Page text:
ANGRY neighbours today rubbished a £110 fine that could hit people whose bins are left on the street for more than 12 hours.
Leaflets have been posted through the doors of hundreds of homes in Dawdon urging householders to take in their wheelie bin after they have been emptied.
However, the rule – which is in force across the county and has previously been hailed a success in Horden – has come in for criticism for making life tougher for those with busy lives or struggling on a low income.
Bob Blair, 59, of Longnewton Street, Dawdon, said: “We have got people working 12 hours a day and then they go shopping and they might go for some entertainment and it’s over 12 hours before they get back home.
“It’s called life and dealing with something like this is absolutely ridiculous.”
The council says the move, made with the support of police and fire service, comes after 759 bins have been lost in East Durham within the last six months, and the authority landed with an annual £200,000 bill to replace the containers across the county.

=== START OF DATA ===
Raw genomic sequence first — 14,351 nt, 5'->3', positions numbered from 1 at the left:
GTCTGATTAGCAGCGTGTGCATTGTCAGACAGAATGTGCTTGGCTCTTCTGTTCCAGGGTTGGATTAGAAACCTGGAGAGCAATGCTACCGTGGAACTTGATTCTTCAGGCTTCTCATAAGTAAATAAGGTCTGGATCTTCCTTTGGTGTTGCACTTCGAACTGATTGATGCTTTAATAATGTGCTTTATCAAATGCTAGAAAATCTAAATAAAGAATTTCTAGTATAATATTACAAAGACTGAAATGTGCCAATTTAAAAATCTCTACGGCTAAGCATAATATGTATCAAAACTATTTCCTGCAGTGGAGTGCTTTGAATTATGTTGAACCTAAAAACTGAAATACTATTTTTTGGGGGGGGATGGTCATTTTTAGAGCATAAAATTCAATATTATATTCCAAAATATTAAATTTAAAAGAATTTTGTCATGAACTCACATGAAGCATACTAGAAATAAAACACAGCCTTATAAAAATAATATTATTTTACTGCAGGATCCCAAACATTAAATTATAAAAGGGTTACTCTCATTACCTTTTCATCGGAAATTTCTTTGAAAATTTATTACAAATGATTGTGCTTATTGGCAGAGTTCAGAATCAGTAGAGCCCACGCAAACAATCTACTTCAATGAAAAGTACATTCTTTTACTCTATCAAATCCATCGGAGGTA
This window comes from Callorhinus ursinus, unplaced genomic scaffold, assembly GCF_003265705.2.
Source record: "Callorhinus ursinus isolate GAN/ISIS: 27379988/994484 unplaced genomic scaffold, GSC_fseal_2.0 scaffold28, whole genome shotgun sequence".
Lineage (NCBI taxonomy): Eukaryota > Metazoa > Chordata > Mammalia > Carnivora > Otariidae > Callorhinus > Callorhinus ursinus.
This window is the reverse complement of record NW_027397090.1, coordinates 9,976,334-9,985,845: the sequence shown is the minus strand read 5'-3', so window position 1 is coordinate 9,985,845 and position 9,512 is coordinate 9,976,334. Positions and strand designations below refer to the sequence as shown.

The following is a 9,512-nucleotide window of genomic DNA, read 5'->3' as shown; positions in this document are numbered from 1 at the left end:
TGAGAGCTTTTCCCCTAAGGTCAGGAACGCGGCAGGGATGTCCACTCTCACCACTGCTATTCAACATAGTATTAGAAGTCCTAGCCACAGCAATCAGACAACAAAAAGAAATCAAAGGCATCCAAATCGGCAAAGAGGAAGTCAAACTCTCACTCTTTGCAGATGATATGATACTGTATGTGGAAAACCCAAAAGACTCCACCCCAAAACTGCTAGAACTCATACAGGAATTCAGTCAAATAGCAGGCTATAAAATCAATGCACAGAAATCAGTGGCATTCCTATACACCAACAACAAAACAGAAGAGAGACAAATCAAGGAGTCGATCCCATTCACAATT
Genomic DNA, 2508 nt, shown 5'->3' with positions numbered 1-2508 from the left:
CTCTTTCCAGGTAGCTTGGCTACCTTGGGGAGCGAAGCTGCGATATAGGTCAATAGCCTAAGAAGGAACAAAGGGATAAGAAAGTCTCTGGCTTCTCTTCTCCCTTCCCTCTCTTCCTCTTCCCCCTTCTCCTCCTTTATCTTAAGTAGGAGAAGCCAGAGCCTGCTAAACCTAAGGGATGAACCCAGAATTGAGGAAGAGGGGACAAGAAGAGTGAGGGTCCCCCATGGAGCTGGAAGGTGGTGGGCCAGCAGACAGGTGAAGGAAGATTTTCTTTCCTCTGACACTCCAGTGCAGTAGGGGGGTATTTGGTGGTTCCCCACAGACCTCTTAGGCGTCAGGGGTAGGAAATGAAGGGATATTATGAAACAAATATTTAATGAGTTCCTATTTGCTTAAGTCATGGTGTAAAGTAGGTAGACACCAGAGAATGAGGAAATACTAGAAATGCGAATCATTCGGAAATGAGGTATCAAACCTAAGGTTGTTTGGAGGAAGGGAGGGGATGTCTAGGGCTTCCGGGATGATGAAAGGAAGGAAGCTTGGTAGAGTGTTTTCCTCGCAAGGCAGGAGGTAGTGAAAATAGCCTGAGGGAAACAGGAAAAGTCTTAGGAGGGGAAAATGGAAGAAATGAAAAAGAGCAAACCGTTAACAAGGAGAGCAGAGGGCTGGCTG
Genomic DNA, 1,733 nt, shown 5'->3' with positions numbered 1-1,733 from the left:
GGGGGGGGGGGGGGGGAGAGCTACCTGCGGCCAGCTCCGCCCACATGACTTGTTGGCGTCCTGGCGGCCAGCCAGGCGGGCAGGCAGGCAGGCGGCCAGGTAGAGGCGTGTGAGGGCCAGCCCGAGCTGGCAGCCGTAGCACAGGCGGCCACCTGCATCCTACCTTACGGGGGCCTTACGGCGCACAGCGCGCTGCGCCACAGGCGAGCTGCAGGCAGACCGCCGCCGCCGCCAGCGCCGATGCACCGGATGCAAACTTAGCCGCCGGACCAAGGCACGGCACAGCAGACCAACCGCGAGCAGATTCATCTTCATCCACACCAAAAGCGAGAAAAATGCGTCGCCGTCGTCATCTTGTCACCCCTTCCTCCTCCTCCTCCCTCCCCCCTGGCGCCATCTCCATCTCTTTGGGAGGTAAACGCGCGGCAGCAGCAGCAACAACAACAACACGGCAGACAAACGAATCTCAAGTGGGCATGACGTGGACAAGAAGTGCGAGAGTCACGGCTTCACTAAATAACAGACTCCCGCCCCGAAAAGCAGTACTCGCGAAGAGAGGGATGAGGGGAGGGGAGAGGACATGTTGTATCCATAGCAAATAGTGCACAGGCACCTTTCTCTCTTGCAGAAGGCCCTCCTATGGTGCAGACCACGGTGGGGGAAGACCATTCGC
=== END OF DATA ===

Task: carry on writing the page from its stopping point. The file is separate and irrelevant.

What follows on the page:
In the last five weeks, three bins have been burnt out in Dawdon.
Householders who leave out bins are sent a note asking them to ensure it is taken in, then a letter is sent on the second occasion highlighting they could face a fine, with the penalty issued on the third incident.
However, they could also face court and fine of up to £1,000.
About a dozen bins remained in the back lanes of Dawdon yesterday, the day after they were emptied.
Keith Parkinson, council street scene manager for East Durham, said: “I must stress we are not trying to be unreasonable with people and, yes, people do have different life balances.
“But what we have in areas like Dawdon, which is a small ex-colliery area with back yards and narrow streets, is people who will leave bins out all week.
“Bins are getting stolen at an alarming rate.”
The council says is yet to issue any of the fines because previous requests have led to residents taking action.
Dawdon councillor Charlie Walker (pictured inset) said clearing the back lanes and streets of bins could help prevent a tragedy caused by arson.
He added: “Once these bin fires take hold, they take some putting out.
“Some people put them out, but don’t bring them out until the next day or longer, but we’re talking about a minority of people.
“These fines are only for the most extreme cases.”